As he approached the man, he bent and picked up a pebble from the ground. He tossed it past the man so it clattered on the ground on the other side from himself. The man obligingly turned to look. The King lifted the rock in his right hand and brought it down onto the man’s head, trying hard just to knock him senseless. He certainly did not want to reward the child by killing her father. he had other plans for the man and his family. His luck held and the man made a guttural noise in his throat, then fell straight down.

Lawrence put the other rock down. He found the man’s dagger and seaxa and took them. He quickly chanced pulling the man’s old rusty mail tabard off him and hastened to slip into the woods. He was gone and away long before the hubbub began when the illicit lover returned to his post to find his friend unconscious.

Godgifu allowed herself a troubled glance in the direction of the wood trying to equate the violence done to her father to the kind man she had come to think of as her friend. Her mother exclaimed, “He could have been killed!” and the girl realized that the man, Aldwin, must have tried his best not to murder her father. Was that the reward he promised? She did not know. She tried to forget all about it.

Lawrence could not go far in the dark as he would risk at best becoming even more lost than he already was and at worst stumbling into another gang of bandits or worse. He got as far as he felt wise and climbed a tree to wait until light.

When dawn peered over the eastern edge of the world he found himself within site of a river. “The Welland?” he wondered. If so he was into Mercia where he sat perched in a tree. He looked down at himself. He was all but naked. All his fine clothes including underclothes had been taken. He had been given a poor blanket and a longish tunic. He was bare of feet and leg. He stank of his captivity and lack of a privy. His hair was almost as greasy as the bandit leader’s. He would pass for the worst of society. He knew if he kept his head down so no one could see the piercing blue of his eyes, even his height and strength would not likely betray him. Nevertheless, he checked the sun, ascertained north, and slipped down cautiously to dash from cover to cover to the edge of the river.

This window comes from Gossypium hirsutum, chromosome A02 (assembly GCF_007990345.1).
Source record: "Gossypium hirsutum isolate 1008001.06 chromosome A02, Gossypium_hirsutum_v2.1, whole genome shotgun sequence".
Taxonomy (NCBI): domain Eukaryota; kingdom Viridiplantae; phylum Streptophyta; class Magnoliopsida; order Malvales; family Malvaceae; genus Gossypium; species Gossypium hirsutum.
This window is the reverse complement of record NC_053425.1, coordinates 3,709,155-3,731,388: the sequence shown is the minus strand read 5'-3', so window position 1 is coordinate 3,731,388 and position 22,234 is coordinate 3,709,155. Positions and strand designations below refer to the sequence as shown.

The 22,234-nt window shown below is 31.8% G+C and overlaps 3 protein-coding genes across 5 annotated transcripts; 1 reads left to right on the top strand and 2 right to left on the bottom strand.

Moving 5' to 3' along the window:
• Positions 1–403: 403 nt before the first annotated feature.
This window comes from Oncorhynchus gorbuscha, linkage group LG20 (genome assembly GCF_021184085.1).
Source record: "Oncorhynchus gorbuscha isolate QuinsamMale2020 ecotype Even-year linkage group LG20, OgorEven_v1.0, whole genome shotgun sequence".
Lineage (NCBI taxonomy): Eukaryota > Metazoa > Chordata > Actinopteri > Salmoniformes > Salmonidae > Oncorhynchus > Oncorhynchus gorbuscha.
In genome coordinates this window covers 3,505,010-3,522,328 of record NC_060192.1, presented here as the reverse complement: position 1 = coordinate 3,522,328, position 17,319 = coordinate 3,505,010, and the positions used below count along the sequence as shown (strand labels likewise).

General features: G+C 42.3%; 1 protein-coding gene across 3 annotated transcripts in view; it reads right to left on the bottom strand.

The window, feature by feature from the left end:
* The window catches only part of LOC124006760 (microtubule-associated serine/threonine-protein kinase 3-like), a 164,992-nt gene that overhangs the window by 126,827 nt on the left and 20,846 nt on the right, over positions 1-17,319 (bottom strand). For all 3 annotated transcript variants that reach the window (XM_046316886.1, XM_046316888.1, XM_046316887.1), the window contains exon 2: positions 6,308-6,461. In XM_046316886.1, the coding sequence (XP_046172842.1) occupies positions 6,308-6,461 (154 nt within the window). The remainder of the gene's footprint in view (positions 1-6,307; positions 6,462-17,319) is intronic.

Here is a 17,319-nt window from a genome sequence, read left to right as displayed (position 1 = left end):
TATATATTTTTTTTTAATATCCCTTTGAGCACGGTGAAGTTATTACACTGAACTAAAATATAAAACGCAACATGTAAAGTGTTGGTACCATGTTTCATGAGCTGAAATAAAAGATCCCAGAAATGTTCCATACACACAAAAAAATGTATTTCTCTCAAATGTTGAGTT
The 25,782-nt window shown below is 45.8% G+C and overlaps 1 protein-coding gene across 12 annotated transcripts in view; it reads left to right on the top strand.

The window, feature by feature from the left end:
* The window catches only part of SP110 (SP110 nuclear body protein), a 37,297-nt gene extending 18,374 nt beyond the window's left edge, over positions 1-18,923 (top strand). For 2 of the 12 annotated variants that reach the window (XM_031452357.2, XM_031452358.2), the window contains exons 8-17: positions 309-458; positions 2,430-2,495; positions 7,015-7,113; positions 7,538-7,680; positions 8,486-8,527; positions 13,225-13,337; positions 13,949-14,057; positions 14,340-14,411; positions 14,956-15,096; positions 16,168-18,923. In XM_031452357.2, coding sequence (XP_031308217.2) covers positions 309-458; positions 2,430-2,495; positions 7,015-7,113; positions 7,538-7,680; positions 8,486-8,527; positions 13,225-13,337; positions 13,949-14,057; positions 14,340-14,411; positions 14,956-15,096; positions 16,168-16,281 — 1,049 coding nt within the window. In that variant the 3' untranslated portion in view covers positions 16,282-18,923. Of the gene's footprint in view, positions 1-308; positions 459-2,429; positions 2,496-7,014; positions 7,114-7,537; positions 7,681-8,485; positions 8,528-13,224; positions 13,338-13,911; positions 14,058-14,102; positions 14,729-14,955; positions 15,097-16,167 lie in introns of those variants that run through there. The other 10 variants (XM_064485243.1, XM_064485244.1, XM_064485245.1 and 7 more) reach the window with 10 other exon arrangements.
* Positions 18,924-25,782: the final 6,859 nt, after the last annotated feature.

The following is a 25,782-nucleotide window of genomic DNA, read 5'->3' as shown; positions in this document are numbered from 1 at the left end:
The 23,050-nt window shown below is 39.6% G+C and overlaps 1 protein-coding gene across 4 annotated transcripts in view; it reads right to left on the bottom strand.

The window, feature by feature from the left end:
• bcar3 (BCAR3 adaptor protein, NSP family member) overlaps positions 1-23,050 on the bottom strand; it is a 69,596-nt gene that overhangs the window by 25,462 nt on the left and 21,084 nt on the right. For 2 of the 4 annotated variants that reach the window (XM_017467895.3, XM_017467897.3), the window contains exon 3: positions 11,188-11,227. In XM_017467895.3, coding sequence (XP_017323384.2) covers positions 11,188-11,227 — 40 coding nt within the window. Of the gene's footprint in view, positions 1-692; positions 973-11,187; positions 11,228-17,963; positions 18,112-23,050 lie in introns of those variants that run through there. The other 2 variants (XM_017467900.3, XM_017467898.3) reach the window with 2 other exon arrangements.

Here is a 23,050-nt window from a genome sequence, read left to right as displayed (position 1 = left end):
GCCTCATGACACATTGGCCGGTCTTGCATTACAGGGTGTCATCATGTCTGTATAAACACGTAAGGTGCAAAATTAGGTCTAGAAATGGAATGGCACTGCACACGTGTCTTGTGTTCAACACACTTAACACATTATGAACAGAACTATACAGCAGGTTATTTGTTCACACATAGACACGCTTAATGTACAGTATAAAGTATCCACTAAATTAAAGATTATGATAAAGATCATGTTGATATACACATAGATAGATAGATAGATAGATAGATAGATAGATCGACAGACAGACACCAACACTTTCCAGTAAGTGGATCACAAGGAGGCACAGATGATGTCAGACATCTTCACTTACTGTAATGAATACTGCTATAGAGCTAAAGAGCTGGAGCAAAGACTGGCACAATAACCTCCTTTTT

It took him several days to find a place where he could ford the river. He had to avoid the easier spots as they would be likely to be busy with travelers. Then he took a circuitous route and waded in streams whenever he could just in case the bandit raiding party was angry and avaricious enough to come after him with dogs. For all he knew as he wound both west and east and even occasionally back south he was going to find himself in Affynshire again. Still he could tell when the fens were getting thinner and the land began to be firm and the terrain rolling meadows. He saw herds of sheep. Soon from a slight hill he saw a town by a river. He was hungry and found a small church where received alms. He managed to convince the very old priest to tell him where he was. His heart sang at the answer. South Witham! He recalled Earl Jehan complaining of the recalcitrance of the thane who resided in this town in paying his part of the war costs. It was due south of Grantham and on the very river that ran through it!

“Be careful, young man,” the priest cautioned. “I don’t think they would bother with such as you, but the uke’s men are about. Stay out of sight.” He made the sign of the cross over the man he did not realize was the King.

His path now being clear and his stomach full, he made good time following the river to Earl Jehan’s domain. When he saw the stockade he just about to begin running when an odd feeling stole over him. He recognized at once the instincts of a trained fighting man. Something was wrong. Something was not in place. He could not identify it. The gate to the stockade was closed and he saw few people about. He made his way towards the fortress and found a place nearby in a stand of trees to observe who came in and out.

It was approaching dusk when he thought he saw dust in the distance that could only be made by a cadre of mounted men on a dirt path. He waited to see who it would be.

The dusk was growing but he could still make out the insignia of Earl Jehan and soon recognized the man himself. he stepped out into the path, smiling broadly, as the group came closer. He lifted his arm in greeting, then froze. Jehan had gone white as a sheet.

Next: Shannon and Rory on Separate Roads

No comments:

Post a Comment


Buy on


Buy on

About the author

Nan Hawthorne now writes under the name Christopher Hawthorne Moss. You can contact Christopher at .